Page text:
Can my landlord enter my home?
Yes, in certain situations only. In an emergency, your landlord may enter at any time with no notice.
Usually, your landlord must:
- Send you a note that says why they want to come in,
- Let you know 24 hours before they enter, and
- Come into your home between 8 a.m. and 8 p.m. only
But, if there is an emergency, your landlord can come into your home without letting you know first.
Your rights as a tenant
You have many rights as a tenant. These are explained in the Residential Tenancies Act.
For example, you have the right to privacy. This means your landlord has to let you know that they are coming, most of the time. They also need a reason to come into your home. For example, your landlord may want to come into your home to:
- Fix something or check that things are working (like your oven, fridge or air conditioner)
- Make sure your home is safe (following the laws for safety and standards)
- Show the home to a someone who wants to buy it, or to an insurer or mortgage lender
- Look over your home before the building is turned into a condominium
These are some of the usual reasons that a landlord has for wanting to come into your home. But, your landlord can come into your home for any reasonable purpose.
When you moved into your home, you signed an agreement or lease. Read this document. It explains some of the reasons your landlord can have for coming into your home.
When you move
Your landlord can come into your home to show it to someone who might live there when you move out. In this case, your landlord does not have to tell you in writing before coming in. But they must try to let you know first.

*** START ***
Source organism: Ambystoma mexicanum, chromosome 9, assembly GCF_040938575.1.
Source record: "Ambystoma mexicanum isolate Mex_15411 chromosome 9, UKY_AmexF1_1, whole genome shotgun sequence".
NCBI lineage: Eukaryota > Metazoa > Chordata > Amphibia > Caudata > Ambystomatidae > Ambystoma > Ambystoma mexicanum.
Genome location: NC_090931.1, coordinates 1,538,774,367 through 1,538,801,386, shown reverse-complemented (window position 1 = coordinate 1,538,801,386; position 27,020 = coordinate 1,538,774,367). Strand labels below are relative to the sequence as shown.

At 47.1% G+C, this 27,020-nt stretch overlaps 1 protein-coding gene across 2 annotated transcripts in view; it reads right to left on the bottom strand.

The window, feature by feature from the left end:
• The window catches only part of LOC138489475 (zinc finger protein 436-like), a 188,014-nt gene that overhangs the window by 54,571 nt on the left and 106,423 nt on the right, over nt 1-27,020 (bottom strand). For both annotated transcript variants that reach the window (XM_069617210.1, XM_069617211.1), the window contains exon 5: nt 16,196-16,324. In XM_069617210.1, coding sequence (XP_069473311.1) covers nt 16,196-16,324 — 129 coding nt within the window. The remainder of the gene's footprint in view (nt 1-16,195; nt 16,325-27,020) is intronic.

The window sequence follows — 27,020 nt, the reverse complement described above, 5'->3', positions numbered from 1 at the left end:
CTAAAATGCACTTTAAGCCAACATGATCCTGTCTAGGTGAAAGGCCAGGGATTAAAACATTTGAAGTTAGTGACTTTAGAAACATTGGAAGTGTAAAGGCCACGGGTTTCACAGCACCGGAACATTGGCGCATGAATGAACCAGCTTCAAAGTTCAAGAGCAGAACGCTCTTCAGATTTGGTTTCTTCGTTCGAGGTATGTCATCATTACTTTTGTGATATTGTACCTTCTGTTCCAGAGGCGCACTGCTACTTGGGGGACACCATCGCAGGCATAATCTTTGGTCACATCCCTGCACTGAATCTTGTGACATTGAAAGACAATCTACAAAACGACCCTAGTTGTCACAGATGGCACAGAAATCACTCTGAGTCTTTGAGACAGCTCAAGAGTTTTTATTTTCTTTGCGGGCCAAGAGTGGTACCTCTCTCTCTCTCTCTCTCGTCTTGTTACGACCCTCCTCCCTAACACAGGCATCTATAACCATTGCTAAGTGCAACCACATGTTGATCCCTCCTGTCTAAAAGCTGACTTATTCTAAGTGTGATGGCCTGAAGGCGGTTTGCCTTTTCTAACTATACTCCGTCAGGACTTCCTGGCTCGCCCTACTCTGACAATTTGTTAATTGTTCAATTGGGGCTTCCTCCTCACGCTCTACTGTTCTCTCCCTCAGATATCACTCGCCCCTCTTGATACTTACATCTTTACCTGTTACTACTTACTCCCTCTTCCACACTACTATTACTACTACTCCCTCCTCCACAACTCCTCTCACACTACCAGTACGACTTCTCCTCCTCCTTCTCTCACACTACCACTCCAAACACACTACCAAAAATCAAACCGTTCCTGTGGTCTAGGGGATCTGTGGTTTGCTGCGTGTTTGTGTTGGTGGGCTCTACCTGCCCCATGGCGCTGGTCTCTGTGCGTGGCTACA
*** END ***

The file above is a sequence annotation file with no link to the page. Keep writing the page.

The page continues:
Your landlord can only show your home to another person when:
- You and your landlord have agreed that you will be moving out; or
- You have decided to leave; or
- Your landlord has asked you to leave
Remember, your landlord can only bring another person into your home between 8 a.m. and 8 p.m.
Cleaning your home
In some cases, the landlord cleans your home. Your lease may tell you what day and time they come. Otherwise, they can come into your home without telling you first but only between 8 a.m. and 8 p.m.
In an emergency
Your landlord can come into your home at any time if there is an emergency. An emergency is something unexpected and dangerous, like a fire or flood. In emergencies, your landlord does not have to tell you they are coming in first.
What you can do if your landlord comes into your home illegally
If your landlord has come into your home without permission, you can file an application with the Landlord and Tenant Board.
You can contact a legal clinic or housing help centre for more information. To find help in your area, go to Services Near Me.
For More Information
- A Guide to the Residential Tenancies Act - Explains the most important sections of the RTA. Available in more than 10 languages.
- Landlord and Tenant Board - Provides information about the RTA and to resolve disputes between most residential landlords and tenants.
- What Tenants Need to Know About the Law - Topics covered include rent increases, deposits and other charges, repairs and maintenance, privacy, moving out, and eviction.
- What are my rights as a tenant?
- What are my responsibilities as a tenant?
- What is a Smart Meter? Do I have to get one?
- When can my landlord evict me?
- What can I do if my landlord wants to evict me?
- When do I have to tell my landlord that I am moving out?
- What can I do if the place I rent needs repairs?
- How often can a landlord increase the rent?
- How can I end my tenancy early?
- How do I submit an application with the Landlord and Tenant Board?
- Who does the Residential Tenancies Act (RTA) apply to?
- A Guide to the Residential Tenancies Act
- Maintenance and Repairs - A Guide for Tenants